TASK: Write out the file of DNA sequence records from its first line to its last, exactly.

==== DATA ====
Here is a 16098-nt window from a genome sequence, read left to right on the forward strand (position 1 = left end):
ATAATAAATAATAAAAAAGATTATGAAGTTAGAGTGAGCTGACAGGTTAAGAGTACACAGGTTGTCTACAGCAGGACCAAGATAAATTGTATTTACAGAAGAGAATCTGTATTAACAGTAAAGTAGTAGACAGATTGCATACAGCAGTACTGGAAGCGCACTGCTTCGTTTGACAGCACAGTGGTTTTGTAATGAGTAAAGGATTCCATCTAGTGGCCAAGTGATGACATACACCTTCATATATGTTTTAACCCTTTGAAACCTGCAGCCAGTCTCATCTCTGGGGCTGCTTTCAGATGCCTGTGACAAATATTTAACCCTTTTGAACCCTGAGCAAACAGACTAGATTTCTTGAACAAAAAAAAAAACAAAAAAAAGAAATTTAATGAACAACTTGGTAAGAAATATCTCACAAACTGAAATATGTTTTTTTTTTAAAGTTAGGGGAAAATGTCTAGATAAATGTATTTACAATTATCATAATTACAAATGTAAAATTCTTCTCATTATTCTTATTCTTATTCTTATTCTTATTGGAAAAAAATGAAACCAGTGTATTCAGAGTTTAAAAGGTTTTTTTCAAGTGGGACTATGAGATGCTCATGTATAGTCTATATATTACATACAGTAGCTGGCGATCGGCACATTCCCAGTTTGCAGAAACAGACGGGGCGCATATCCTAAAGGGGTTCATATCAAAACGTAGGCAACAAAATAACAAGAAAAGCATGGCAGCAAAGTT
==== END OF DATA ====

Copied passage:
Here is a 16098-nt window from a genome sequence, read left to right on the forward strand (position 1 = left end):
ATAATAAATAATAAAAAAGATTATGAAGTTAGAGTGAGCTGACAGGTTAAGAGTACACAGGTTGTCTACAGCAGGACCAAGATAAATTGTATTTACAGAAGAGAATCTGTATTAACAGTAAAGTAGTAGACAGATTGCATACAGCAGTACTGGAAGCGCACTGCTTCGTTTGACAGCACAGTGGTTTTGTAATGAGTAAAGGATTCCATCTAGTGGCCAAGTGATGACATACACCTTCATATATGTTTTAACCCTTTGAAACCTGCAGCCAGTCTCATCTCTGGGGCTGCTTTCAGATGCCTGTGACAAATATTTAACCCTTTTGAACCCTGAGCAAACAGACTAGATTTCTTGAACAAAAAAAAAAACAAAAAAAAGAAATTTAATGAACAACTTGGTAAGAAATATCTCACAAACTGAAATATGTTTTTTTTTTAAAGTTAGGGGAAAATGTCTAGATAAATGTATTTACAATTATCATAATTACAAATGTAAAATTCTTCTCATTATTCTTATTCTTATTCTTATTCTTATTGGAAAAAAATGAAACCAGTGTATTCAGAGTTTAAAAGGTTTTTTTCAAGTGGGACTATGAGATGCTCATGTATAGTCTATATATTACATACAGTAGCTGGCGATCGGCACATTCCCAGTTTGCAGAAACAGACGGGGCGCATATCCTAAAGGGGTTCATATCAAAACGTAGGCAACAAAATAACAAGAAAAGCATGGCAGCAAAGTT